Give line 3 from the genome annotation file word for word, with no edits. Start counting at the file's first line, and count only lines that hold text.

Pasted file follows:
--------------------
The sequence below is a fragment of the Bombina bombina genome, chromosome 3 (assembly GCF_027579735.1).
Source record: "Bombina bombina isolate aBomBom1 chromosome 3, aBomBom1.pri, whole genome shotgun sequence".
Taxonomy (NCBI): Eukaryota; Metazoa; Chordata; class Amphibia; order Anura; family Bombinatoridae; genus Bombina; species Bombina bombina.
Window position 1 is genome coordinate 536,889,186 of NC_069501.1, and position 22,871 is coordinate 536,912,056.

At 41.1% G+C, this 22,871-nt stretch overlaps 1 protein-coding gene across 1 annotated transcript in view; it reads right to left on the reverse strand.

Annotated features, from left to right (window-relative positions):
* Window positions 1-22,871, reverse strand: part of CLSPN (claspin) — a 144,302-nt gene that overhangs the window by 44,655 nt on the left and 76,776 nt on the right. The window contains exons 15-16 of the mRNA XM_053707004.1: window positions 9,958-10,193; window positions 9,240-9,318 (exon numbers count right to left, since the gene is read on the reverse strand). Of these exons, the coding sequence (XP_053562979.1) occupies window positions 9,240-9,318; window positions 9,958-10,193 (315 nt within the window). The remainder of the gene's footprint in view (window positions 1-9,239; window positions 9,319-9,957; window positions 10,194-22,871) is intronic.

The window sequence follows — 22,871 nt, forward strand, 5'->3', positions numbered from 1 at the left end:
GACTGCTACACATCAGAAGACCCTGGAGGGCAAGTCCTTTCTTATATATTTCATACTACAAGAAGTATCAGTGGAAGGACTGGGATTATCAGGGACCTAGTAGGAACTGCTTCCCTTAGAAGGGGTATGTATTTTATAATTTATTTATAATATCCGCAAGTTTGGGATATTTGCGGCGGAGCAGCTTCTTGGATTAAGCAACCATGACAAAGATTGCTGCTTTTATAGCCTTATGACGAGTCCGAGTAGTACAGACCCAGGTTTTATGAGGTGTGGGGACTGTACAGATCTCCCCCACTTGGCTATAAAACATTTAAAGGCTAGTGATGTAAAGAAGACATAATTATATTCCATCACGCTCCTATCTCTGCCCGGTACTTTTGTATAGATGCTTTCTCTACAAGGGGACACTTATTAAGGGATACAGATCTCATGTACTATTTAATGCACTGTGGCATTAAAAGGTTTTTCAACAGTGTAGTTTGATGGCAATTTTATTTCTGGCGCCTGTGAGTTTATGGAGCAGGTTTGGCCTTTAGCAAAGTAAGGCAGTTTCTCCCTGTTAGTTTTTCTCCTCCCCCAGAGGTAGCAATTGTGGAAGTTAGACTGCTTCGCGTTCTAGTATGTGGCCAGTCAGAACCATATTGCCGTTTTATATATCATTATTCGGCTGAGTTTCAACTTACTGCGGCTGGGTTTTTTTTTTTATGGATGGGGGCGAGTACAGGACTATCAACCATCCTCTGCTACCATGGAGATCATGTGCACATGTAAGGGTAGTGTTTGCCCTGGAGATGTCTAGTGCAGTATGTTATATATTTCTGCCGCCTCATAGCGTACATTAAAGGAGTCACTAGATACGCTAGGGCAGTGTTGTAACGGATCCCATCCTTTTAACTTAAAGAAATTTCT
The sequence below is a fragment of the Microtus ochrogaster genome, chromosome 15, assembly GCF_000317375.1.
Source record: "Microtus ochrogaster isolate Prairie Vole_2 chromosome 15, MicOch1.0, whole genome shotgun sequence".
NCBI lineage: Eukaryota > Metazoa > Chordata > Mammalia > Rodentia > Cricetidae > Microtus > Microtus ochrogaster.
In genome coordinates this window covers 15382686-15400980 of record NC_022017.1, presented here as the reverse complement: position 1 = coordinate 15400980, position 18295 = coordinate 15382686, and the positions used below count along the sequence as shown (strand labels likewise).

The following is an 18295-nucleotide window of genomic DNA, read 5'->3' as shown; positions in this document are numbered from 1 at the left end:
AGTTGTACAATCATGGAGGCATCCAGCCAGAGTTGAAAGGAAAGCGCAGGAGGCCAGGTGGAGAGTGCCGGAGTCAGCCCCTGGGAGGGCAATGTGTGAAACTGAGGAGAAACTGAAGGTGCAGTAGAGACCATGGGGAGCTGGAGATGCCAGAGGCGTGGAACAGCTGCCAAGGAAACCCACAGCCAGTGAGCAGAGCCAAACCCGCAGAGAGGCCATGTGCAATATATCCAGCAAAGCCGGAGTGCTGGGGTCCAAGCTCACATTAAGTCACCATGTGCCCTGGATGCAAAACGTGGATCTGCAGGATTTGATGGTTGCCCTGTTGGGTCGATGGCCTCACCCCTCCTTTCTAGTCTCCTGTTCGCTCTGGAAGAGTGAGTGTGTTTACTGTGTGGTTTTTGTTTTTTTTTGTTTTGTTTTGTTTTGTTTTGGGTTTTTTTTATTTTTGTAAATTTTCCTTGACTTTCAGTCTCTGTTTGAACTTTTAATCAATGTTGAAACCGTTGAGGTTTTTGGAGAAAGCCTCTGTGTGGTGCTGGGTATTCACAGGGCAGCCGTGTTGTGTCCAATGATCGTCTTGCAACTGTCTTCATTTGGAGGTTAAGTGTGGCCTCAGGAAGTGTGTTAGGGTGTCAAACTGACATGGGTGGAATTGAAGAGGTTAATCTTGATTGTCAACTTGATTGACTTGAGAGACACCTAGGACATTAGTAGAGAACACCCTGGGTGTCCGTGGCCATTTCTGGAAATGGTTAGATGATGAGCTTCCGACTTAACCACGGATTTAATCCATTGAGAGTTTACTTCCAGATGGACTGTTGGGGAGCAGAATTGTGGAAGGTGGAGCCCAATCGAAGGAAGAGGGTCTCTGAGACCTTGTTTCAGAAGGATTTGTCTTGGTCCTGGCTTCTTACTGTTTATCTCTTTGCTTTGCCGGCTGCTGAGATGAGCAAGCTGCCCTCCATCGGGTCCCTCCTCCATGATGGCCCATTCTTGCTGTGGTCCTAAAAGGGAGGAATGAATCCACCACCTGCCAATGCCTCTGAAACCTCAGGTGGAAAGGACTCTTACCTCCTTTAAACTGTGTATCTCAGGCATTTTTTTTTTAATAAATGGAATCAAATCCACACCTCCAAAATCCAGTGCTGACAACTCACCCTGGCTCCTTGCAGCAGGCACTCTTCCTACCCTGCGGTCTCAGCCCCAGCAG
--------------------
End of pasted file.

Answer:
Taxonomy (NCBI): Eukaryota; Metazoa; Chordata; class Amphibia; order Anura; family Bombinatoridae; genus Bombina; species Bombina bombina.